- Gary Chester – drums, percussion
|Canada Top Singles (RPM)||3|
|Canada Adult Contemporary (RPM)||5|
|Canada Country Tracks (RPM)||17|
|US Billboard Hot 100||2|
|US Adult Contemporary (Billboard)||3|
|US Hot Country Singles (Billboard)||50|
|United Kingdom (BPI)||Platinum||600,000|
|United States (RIAA)||Platinum||1,591,000|
sales+streaming figures based on certification alone
Hermes House Band version
|Single by Hermes House Band|
|from the album The Album|
|Hermes House Band singles chronology|
In 2001, the song was covered by Dutch pop band Hermes House Band and released as "Country Roads". This version was a chart success in Europe, reaching number one in Scotland, number two in Germany and Ireland, and the top 10 in Austria, Denmark and the United Kingdom. The band performed the song live on Top of the Pops.
|Dutch CD single|
|1.||"Country Roads" (original radio edit)||3:22|
|2.||"Country Roads" (happy dance version)||3:20|
|Austria (Ö3 Austria Top 40)||4|
|Belgium (Ultratop 50 Flanders)||23|
|Europe (Eurochart Hot 100)||21|
|Germany (Official German Charts)||2|
|Ireland Dance (IRMA)||1|
|Netherlands (Dutch Top 40)||27|
|Netherlands (Single Top 100)||17|
|Scotland (Official Charts Company)||1|
|Switzerland (Schweizer Hitparade)||35|
|UK Singles (Official Charts Company)||7|
|Austria (Ö3 Austria Top 40)||18|
|Europe (Eurochart Hot 100)||96|
|Germany (Official German Charts)||10|
|UK Singles (Official Charts Company)||121|
|United Kingdom (BPI)||Silver||200,000|
^shipments figures based on certification alone
Olivia Newton-John versions
- Olivia Newton-John recorded a cover version in 1973 that reached the number 6 in Japan and the number 15 in the UK, but only reached No. 119 in the United States on the Billboard Hot 100.
Toots and the Maytals version
A Japanese language cover of the song, sung by Yōko Honna, was made for the 1995 anime film, Whisper of the Heart. The song, which plays a part in the plot of the film, is humorously renamed "Concrete Roads" and reflects on Honna's character's hometown in western Tokyo. The Olivia Newton-John version also plays during the opening of the film. Another Japenese cover is a punk version by Going Steady and is called the Tokyo Kid.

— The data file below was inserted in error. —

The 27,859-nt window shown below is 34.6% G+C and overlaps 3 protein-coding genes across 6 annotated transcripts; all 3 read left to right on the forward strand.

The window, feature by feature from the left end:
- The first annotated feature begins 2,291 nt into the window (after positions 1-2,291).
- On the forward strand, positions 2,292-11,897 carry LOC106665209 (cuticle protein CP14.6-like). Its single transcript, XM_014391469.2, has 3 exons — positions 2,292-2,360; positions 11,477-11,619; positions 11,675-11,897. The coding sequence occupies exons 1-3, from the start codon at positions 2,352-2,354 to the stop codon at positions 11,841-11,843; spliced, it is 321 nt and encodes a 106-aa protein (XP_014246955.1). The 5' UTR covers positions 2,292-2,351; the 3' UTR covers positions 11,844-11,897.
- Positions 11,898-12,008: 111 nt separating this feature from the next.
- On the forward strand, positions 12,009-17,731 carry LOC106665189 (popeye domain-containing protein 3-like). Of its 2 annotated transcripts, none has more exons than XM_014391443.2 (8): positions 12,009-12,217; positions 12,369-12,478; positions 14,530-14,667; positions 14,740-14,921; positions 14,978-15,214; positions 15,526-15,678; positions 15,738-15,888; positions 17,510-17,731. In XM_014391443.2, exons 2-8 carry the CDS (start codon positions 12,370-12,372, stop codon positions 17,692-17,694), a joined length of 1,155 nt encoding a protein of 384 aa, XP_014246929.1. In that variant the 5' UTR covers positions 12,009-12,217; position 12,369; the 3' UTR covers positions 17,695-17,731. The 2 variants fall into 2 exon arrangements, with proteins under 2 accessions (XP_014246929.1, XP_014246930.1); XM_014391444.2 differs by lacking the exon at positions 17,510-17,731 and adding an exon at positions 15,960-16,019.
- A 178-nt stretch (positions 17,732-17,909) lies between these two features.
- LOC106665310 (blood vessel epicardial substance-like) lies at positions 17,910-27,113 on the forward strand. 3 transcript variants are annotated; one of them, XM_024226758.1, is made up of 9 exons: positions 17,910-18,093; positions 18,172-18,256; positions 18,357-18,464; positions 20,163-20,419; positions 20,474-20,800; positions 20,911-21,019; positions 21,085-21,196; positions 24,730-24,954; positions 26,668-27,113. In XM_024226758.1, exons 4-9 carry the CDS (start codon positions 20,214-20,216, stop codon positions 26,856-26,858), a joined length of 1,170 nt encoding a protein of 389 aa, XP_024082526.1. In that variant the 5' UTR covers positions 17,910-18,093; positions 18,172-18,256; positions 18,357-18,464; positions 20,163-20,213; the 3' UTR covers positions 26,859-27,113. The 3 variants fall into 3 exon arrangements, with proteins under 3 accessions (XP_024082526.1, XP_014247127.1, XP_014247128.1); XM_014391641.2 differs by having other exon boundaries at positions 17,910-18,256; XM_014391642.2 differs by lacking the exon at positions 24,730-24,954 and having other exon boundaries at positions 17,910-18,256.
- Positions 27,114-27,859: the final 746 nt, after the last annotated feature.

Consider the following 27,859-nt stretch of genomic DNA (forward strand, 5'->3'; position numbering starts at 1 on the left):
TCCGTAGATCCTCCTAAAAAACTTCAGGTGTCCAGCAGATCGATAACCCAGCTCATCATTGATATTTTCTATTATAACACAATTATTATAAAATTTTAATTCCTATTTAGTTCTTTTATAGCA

Fallout 76 version
A cover version of the song, a collaboration between Copilot Music and Sound and the vocal group Spank, was commissioned for and featured in both the teaser and full E3 2018 trailers for the 2018 video game, Fallout 76, whose plot events are set in West Virginia. Released as an iTunes-only single on July 4, 2018, the song reached #1 on the iTunes singles chart. It debuted at #41 on Billboard's Hot Country Songs chart that week and at #21 on Billboard's Country Digital Songs the following week. The official YouTube upload of the original John Denver recording, initially uploaded in 2013, would later edit its description in response to the song's use for the game. In Australia, a promotional Fallout 76 vinyl featuring the cover was included with the December 2018 issue of STACK Magazine exclusively from retailer JB Hi-Fi.
|US Country Digital Songs (Billboard)||21|
|US Hot Country Songs (Billboard)||41|
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This may be a little self-serving recollection - I recall them performing it during the first set, Denver calling them up onstage and then promising to get them back up again once the song had been performed. There was likely a second set that night, the night before a big holiday, the only management decision to be made whether there was an additional cover charge imposed for those inclined to linger through both sets
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John Denver, Bill Danoff, and Taffy Nivert performing "Take Me Home, Country Roads" at the opening of West Virginia University's Mountaineer Field September 6, 1980. This audio recording includes the introduction by John Denver followed by the full song as recorded by WVAQ with Jack Fleming announcing.
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John Denver's official audio for 'Take Me Home, Country Roads', as featured on Fallout 76.